Here are some suggestions for retaining your top talent:
As a starting point, identify top performers and rising stars. Successful fundraising programs keep an up-to-date list of principal gift prospective donors. Organizational leaders—from president to board leaders to development staff—know them by name. In senior development leadership meetings, a discussion of top performers and rising stars—starting with each senior manager letting their colleagues know whose performance has captured their attention—should be a regular agenda item.
Once identified, principal gift prospective donors receive substantial attention in prospect strategy meetings and in discussions with senior leadership. Training, professional development, mentoring, and career tracks of top performers and rising stars should be discussed at least quarterly, not only in an annual review.
Top performers and rising stars generally seek and deserve more responsibility at a faster rate than other staff members. Be open to changing their job descriptions, promoting them, giving bonuses, and possibly increasing their salaries off cycle; if warranted, be open to making changes more than once per year. Small bonuses and increases tied to achievement and career advancement, made when they are not expected, can cost the same or less than an annual raise and yet have a much greater impact on an employee’s sense of achievement and recognition of that achievement. In addition, however, be prepared to increase compensation at rates that may significantly exceed “normal” rates, tying these much more to increased responsibility and contribution than to cost of living.
Top talent will receive other job offers whether you like it or not. Embrace the recognition they are receiving from outside your organization, and celebrate that recognition WITH them. Invite them to let you know when they receive such calls, and even when they see an ad that intrigues them. Ask them what about the other opportunity appeals to them, and see if you can find a way to accommodate their desire for career growth internally. Creative solutions might include an internship or short-term project assignment in an area that interests them, without requiring a complete change of job: For example, a stewardship and donor relations officer who wants to try individual giving might be allowed to manage a few prospective donors, or to join in some donor visits.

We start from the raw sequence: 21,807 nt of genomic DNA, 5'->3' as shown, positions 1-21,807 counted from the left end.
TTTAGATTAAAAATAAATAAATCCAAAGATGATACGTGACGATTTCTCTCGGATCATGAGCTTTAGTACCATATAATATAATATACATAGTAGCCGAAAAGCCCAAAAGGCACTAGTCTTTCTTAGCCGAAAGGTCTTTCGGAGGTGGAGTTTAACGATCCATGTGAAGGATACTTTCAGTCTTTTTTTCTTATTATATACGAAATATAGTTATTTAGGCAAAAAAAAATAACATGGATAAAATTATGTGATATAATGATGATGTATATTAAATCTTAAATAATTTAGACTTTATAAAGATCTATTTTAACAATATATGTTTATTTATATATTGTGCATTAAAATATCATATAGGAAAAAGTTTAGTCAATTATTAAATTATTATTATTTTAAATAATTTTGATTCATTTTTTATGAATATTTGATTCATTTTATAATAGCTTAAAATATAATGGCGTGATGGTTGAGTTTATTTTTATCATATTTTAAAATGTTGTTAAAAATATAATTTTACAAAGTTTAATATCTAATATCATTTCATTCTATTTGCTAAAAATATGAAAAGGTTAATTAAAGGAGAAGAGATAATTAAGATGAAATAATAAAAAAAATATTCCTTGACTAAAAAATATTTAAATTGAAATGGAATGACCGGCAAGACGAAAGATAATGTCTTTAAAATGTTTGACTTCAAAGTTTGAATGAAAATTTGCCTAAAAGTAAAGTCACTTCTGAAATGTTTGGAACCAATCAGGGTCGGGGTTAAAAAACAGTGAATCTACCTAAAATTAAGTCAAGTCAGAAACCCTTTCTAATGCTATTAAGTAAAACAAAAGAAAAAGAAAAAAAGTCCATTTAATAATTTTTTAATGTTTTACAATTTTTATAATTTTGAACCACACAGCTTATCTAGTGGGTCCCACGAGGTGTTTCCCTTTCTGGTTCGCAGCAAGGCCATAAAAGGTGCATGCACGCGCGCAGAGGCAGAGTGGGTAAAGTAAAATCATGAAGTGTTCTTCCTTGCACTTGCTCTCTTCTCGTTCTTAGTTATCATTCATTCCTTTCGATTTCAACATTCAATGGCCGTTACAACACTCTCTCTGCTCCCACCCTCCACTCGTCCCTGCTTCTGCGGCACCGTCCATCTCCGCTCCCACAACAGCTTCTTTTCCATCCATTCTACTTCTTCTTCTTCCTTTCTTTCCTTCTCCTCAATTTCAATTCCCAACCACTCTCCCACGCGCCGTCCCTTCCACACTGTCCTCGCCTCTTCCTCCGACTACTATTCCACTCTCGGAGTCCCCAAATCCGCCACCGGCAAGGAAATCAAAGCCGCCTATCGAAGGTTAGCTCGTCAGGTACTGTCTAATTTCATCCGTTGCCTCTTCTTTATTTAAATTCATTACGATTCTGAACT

Principal gift donors sometimes challenge organizational leaders to think outside the box, and some of the greatest transformational gifts have resulted from creative thinking on the part of both donor and administrator. Similarly, talented people do not fit neatly into boxes, nor should we want them to. Work with talent management colleagues to create more flex in your org charts for top performers. Allow boxes to bend, and even break, creating new boxes. Chances are, if you take the time to think it through, you can cover all your needs with a combination of your best people if you are open to creative reassignment of responsibilities. In other words, start with your best people and create the boxes around them, rather than starting with the boxes. And be willing to let boxes bend and break regularly, as the interests and capabilities of your most talented people grow and change.